Suppliers, one after another, are increasing prices for household and business consumption, passing on to consumers additional costs encountered in the wholesale market through the activation of price-related clauses.

According to Greek energy exchange data, day-ahead market prices currently range between 78 and 80 euros per MWh, nearly double the level of 45 euros per MWh at the beginning of the year.

Similar price increases of about 50 percent have also been recorded in markets abroad during the first half of the year.

Electricity producers operating natural-gas fueled power stations have been impacted by higher gas prices, data provided by the Dutch trading platform TTF has highlighted.

Electricity producers also face considerably higher CO2 emission right prices, currently ranging between 52 and 55 euros per ton from 32 to 34 euros per MWh early this year.

According to many analysts, CO2 emission right prices will continue rising in the years to come and may have doubled by 2030.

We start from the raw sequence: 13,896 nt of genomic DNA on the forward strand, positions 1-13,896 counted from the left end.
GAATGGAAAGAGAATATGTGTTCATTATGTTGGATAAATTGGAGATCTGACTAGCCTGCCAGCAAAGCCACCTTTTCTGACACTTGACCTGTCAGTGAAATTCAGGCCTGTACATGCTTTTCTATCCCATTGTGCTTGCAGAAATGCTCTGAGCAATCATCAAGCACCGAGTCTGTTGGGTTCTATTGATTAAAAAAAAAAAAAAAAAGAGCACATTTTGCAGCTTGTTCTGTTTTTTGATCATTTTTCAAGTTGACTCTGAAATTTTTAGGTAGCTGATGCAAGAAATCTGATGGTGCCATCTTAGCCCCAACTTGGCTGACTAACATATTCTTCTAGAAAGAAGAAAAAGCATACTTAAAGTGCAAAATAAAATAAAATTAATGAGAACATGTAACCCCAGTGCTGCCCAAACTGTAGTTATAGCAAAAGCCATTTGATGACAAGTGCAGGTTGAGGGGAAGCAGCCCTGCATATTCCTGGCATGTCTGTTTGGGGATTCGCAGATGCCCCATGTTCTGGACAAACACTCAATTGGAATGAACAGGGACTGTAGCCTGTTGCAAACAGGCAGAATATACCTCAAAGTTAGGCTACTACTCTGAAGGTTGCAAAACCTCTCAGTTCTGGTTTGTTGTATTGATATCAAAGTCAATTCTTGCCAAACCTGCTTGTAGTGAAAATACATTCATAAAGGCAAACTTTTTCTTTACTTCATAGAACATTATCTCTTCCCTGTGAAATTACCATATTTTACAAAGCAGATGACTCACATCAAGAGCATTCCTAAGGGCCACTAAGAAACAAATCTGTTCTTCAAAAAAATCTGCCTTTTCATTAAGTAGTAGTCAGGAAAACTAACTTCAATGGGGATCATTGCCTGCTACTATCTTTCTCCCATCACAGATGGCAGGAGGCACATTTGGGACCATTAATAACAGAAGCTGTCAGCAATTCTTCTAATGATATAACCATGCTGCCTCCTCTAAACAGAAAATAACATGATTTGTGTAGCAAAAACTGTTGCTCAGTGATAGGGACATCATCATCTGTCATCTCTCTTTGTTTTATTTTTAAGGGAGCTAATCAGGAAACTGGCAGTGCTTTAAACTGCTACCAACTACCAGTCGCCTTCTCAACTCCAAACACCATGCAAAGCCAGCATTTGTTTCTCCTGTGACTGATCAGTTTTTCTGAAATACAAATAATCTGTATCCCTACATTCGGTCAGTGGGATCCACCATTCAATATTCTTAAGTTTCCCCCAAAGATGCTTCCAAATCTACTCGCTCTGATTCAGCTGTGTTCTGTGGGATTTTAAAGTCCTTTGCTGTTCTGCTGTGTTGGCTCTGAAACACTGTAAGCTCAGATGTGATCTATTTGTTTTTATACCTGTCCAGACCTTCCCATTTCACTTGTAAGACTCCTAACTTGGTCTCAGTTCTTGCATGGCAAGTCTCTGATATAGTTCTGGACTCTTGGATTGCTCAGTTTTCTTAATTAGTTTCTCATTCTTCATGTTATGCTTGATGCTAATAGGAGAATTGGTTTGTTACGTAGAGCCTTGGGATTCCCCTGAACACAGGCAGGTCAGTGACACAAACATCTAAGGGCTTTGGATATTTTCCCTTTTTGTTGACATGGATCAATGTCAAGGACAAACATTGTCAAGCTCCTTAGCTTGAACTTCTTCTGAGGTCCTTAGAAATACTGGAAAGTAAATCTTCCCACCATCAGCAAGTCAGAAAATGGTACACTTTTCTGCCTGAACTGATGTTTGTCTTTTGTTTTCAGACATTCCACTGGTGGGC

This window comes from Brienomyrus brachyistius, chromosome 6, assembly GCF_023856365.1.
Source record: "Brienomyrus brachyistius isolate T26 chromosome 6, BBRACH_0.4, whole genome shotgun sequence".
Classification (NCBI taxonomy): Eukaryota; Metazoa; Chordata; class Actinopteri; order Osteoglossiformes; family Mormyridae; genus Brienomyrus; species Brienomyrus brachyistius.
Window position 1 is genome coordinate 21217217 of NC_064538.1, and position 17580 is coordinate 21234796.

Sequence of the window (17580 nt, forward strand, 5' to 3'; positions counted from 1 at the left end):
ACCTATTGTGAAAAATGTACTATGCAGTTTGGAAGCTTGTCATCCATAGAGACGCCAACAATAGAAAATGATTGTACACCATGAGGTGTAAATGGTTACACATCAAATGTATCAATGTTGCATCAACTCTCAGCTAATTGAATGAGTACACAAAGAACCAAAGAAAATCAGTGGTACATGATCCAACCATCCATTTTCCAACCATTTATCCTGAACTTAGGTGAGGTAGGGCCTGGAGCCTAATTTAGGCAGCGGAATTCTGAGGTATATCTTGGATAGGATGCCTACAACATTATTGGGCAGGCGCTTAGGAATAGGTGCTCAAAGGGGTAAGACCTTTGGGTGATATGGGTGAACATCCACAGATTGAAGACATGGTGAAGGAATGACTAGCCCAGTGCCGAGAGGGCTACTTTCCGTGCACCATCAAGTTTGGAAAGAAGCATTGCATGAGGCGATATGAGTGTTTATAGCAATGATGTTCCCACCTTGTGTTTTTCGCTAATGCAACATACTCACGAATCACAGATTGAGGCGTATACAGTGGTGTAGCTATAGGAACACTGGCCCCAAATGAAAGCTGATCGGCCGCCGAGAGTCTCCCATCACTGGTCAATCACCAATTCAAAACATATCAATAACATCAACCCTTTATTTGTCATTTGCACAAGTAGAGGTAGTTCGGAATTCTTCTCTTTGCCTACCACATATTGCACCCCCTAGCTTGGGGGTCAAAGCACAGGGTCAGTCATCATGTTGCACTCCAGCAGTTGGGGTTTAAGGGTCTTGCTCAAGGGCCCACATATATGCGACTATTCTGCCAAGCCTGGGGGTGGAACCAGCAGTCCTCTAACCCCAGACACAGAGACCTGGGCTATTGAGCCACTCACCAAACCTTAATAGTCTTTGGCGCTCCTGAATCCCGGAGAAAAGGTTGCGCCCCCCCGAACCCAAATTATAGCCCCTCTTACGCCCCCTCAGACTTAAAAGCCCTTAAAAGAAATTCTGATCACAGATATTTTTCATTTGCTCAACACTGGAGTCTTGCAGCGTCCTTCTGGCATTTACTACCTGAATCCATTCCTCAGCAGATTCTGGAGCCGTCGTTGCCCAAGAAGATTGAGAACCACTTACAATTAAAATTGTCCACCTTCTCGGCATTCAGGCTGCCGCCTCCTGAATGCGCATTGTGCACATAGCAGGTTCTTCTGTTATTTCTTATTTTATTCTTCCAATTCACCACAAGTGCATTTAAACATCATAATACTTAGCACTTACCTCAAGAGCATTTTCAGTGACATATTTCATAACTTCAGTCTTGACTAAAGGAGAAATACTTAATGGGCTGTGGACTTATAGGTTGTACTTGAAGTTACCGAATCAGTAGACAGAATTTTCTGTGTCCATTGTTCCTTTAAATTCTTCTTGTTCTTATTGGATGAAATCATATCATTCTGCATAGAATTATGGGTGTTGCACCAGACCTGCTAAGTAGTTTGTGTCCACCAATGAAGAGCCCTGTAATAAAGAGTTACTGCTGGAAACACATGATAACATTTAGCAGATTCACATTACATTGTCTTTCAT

Higher natural gas and CO2 emission right prices are impacting electricity producers generating through natural gas-fired power stations. They are required to pay for CO2 emission rights, one-third of levels imposed on lignite-based producers.

Experts agree that toughening EU climate-change measures, to be followed by corresponding US polices, will keep driving energy commodities higher, noting that oil and gas price rises will be subdued as low-cost, cleaner forms of energy further penetrate markets.

 

Independent players gain 100,000 low-voltage customers, overall, in 1Q

Independent electricity suppliers increased their total number of low-voltage consumers represented by 100,000 in the first quarter this year, compared to a 4Q in 2020, in a category totaling 6.79 million consumers, latest data provided by distribution network operator DEDDIE/HEDNO has shown.

Power utility PPC’s share in this market slipped to 76.28 percent from 77.8 percent during the period, for a low-voltage representation totaling 5.1 million customers.

Protergia, which gained approximately 11,000 low-voltage customers during the period, is the frontrunner among the independent players with a 3.8 percent low-voltage market share, representing 255,000 consumers, the operator’s data showed.